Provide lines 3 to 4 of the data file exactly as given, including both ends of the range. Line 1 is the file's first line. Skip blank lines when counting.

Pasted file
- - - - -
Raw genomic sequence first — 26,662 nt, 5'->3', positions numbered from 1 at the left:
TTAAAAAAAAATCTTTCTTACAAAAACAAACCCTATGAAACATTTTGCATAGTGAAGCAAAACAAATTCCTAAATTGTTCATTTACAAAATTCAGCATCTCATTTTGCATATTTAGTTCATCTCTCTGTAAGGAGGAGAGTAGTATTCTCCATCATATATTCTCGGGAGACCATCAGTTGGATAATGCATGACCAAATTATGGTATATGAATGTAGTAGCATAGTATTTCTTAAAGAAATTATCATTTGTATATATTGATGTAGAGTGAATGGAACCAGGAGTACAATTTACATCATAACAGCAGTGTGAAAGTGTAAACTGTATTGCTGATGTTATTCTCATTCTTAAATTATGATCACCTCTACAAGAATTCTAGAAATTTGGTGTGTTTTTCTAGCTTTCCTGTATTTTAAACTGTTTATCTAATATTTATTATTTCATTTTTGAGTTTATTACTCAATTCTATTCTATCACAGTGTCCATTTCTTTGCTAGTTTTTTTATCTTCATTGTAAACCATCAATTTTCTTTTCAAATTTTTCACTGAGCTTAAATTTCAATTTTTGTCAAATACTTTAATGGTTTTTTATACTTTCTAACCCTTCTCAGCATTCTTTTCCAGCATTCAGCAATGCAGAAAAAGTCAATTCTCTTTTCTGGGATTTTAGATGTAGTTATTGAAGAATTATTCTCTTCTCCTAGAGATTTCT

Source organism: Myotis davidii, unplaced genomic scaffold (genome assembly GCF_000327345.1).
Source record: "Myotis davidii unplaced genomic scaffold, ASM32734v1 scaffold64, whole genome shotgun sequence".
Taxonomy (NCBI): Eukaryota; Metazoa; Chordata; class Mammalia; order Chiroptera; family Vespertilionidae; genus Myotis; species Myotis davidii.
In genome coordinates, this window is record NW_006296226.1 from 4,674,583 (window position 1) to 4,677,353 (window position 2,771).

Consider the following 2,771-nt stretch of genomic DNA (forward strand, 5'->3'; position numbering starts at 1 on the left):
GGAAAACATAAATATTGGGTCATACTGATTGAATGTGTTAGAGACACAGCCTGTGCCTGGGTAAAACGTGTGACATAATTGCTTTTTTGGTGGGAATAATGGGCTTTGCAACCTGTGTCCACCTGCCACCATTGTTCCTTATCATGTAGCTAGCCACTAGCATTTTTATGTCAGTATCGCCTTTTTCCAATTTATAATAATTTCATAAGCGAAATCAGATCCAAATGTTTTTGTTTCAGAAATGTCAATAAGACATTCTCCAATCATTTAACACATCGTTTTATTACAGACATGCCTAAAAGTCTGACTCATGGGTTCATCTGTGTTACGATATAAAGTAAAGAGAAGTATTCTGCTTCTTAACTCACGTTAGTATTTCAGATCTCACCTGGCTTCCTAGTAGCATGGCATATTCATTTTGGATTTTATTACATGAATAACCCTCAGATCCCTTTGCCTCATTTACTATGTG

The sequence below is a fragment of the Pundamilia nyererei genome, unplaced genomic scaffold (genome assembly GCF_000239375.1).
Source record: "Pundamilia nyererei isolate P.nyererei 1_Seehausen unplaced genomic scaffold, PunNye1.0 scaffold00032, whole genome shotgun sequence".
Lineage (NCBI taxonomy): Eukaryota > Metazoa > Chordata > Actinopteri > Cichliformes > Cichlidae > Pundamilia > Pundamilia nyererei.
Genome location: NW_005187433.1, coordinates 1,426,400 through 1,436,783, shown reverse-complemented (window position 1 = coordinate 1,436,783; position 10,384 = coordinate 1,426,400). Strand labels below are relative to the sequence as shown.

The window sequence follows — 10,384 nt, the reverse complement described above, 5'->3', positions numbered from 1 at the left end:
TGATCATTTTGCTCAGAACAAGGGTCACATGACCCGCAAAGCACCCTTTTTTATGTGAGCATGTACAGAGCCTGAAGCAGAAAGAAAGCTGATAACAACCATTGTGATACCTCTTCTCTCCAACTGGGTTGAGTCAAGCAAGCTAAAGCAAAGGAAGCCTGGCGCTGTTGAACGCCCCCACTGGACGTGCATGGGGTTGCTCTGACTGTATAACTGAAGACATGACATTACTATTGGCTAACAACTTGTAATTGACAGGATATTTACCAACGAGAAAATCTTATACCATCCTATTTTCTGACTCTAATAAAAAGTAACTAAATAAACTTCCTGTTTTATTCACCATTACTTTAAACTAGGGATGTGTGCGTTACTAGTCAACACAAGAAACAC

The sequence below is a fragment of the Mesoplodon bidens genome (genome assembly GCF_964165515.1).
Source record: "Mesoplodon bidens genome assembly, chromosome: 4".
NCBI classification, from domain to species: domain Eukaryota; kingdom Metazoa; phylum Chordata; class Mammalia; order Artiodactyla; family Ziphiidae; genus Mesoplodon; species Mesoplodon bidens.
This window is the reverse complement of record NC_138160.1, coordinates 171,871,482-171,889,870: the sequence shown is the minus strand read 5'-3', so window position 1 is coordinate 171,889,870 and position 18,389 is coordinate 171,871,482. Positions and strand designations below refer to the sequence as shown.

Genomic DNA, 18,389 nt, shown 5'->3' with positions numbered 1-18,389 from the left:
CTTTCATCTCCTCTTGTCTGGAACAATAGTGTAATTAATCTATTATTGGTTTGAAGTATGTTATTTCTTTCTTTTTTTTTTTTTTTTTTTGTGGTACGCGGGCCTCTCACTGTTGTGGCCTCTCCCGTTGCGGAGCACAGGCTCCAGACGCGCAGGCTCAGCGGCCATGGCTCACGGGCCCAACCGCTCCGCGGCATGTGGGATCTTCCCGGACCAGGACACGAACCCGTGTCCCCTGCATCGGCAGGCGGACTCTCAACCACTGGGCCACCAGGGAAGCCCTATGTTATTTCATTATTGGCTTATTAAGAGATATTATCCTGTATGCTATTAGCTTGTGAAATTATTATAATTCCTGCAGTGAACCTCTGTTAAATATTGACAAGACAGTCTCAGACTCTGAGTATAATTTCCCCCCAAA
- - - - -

Source organism: Myotis davidii, unplaced genomic scaffold (genome assembly GCF_000327345.1).
Source record: "Myotis davidii unplaced genomic scaffold, ASM32734v1 scaffold64, whole genome shotgun sequence".